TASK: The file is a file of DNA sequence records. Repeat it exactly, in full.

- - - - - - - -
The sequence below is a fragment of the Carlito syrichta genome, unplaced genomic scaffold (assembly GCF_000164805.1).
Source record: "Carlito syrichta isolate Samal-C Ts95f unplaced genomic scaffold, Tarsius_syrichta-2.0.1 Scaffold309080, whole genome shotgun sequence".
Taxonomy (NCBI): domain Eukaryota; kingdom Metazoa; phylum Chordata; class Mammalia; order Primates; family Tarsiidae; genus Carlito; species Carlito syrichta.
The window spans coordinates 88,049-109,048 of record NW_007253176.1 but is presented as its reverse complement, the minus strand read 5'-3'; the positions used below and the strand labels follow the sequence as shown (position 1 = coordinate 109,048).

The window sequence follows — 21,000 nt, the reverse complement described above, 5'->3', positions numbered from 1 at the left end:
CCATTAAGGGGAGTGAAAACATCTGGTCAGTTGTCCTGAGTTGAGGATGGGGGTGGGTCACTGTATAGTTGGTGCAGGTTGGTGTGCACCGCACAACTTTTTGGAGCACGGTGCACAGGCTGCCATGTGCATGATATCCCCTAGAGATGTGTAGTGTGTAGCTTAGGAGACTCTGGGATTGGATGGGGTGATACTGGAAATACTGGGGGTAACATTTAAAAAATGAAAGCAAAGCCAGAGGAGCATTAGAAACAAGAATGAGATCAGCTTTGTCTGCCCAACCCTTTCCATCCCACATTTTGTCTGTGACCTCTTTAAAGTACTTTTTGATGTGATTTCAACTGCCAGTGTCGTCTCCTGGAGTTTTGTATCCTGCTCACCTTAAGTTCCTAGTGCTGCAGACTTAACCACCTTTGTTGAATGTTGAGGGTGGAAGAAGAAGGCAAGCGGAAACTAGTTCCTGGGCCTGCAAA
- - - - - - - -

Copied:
The sequence below is a fragment of the Carlito syrichta genome, unplaced genomic scaffold (assembly GCF_000164805.1).
Source record: "Carlito syrichta isolate Samal-C Ts95f unplaced genomic scaffold, Tarsius_syrichta-2.0.1 Scaffold309080, whole genome shotgun sequence".
Taxonomy (NCBI): domain Eukaryota; kingdom Metazoa; phylum Chordata; class Mammalia; order Primates; family Tarsiidae; genus Carlito; species Carlito syrichta.
The window spans coordinates 88,049-109,048 of record NW_007253176.1 but is presented as its reverse complement, the minus strand read 5'-3'; the positions used below and the strand labels follow the sequence as shown (position 1 = coordinate 109,048).

The window sequence follows — 21,000 nt, the reverse complement described above, 5'->3', positions numbered from 1 at the left end:
CCATTAAGGGGAGTGAAAACATCTGGTCAGTTGTCCTGAGTTGAGGATGGGGGTGGGTCACTGTATAGTTGGTGCAGGTTGGTGTGCACCGCACAACTTTTTGGAGCACGGTGCACAGGCTGCCATGTGCATGATATCCCCTAGAGATGTGTAGTGTGTAGCTTAGGAGACTCTGGGATTGGATGGGGTGATACTGGAAATACTGGGGGTAACATTTAAAAAATGAAAGCAAAGCCAGAGGAGCATTAGAAACAAGAATGAGATCAGCTTTGTCTGCCCAACCCTTTCCATCCCACATTTTGTCTGTGACCTCTTTAAAGTACTTTTTGATGTGATTTCAACTGCCAGTGTCGTCTCCTGGAGTTTTGTATCCTGCTCACCTTAAGTTCCTAGTGCTGCAGACTTAACCACCTTTGTTGAATGTTGAGGGTGGAAGAAGAAGGCAAGCGGAAACTAGTTCCTGGGCCTGCAAA